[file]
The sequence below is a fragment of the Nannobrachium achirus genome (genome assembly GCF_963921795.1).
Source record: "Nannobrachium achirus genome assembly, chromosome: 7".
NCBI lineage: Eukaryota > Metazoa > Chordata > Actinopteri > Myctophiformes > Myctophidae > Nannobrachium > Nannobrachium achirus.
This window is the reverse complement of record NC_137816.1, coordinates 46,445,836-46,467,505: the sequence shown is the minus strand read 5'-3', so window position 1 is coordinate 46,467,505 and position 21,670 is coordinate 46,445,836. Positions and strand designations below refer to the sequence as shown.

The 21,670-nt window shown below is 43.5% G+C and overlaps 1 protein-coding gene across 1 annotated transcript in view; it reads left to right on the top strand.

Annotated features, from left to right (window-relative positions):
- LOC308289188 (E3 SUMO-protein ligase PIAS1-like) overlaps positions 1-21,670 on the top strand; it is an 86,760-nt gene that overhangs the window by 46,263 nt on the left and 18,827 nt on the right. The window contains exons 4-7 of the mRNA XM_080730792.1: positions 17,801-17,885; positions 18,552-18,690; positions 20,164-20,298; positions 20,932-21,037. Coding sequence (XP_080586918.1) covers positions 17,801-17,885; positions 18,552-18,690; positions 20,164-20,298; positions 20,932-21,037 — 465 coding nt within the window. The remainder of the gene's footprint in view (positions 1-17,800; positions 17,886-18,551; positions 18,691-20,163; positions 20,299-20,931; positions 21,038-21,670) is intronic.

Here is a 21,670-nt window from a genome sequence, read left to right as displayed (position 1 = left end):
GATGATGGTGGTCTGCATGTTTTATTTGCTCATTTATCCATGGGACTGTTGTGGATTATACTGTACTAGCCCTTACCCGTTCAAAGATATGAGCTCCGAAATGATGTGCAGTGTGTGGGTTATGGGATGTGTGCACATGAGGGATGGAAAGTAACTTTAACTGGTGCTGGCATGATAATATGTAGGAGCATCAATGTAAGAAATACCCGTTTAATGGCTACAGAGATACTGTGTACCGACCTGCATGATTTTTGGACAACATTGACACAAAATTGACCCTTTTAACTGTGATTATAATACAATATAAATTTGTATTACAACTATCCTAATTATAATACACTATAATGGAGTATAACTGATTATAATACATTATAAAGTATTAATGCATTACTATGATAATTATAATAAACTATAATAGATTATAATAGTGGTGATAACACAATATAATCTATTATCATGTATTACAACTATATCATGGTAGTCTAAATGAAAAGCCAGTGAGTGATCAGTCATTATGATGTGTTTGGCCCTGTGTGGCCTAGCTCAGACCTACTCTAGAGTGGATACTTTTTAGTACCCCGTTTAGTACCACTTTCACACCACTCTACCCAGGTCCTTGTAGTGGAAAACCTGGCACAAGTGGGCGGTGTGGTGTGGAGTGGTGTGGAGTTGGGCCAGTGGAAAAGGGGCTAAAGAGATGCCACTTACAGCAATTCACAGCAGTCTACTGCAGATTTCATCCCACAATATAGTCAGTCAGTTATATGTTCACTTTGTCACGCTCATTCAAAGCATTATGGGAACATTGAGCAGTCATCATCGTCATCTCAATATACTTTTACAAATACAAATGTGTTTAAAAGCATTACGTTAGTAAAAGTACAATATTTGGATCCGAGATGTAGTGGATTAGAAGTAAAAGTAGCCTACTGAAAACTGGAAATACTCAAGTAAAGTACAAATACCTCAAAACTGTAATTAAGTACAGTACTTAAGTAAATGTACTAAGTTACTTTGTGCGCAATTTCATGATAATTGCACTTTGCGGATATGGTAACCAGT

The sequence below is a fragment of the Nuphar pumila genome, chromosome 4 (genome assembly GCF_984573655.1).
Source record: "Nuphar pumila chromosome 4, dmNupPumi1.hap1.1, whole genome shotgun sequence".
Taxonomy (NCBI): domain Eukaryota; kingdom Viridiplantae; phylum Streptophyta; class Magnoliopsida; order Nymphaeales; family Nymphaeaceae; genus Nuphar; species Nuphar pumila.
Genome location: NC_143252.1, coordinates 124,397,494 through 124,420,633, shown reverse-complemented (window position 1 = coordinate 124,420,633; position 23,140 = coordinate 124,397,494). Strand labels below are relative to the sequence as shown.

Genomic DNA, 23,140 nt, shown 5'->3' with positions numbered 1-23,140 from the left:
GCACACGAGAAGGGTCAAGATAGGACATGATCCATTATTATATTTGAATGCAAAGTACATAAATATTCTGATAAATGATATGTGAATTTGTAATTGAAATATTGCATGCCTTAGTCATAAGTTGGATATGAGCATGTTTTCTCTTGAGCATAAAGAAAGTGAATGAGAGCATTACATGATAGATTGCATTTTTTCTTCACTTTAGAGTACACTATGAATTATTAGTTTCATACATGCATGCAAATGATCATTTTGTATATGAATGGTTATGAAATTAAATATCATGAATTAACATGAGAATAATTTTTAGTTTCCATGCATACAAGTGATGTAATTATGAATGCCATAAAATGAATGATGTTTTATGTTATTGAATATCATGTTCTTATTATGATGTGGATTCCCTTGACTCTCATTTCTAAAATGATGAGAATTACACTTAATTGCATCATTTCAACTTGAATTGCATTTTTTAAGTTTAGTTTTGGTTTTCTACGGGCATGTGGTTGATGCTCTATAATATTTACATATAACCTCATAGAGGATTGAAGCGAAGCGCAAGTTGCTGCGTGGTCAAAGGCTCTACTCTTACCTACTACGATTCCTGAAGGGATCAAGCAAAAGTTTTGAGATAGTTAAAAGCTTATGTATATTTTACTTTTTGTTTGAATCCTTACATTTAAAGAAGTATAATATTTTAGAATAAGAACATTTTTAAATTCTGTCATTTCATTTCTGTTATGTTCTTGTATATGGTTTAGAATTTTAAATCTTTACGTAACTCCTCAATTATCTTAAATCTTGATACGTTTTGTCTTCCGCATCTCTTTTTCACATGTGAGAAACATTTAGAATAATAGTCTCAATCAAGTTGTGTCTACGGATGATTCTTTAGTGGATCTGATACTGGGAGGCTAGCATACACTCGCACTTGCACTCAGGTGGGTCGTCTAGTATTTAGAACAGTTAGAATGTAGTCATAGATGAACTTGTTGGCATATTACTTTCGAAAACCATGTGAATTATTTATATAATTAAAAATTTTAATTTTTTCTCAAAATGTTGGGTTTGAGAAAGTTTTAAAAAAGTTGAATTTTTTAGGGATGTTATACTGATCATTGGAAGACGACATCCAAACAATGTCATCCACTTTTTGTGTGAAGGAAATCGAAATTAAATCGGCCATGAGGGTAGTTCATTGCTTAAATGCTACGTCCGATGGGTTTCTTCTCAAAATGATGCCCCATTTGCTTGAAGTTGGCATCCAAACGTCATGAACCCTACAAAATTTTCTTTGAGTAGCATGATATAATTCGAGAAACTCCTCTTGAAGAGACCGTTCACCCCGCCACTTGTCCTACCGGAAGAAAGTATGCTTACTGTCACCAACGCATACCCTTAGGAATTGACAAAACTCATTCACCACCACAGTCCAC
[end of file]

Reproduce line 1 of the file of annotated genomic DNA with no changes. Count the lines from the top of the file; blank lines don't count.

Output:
The sequence below is a fragment of the Nannobrachium achirus genome (genome assembly GCF_963921795.1).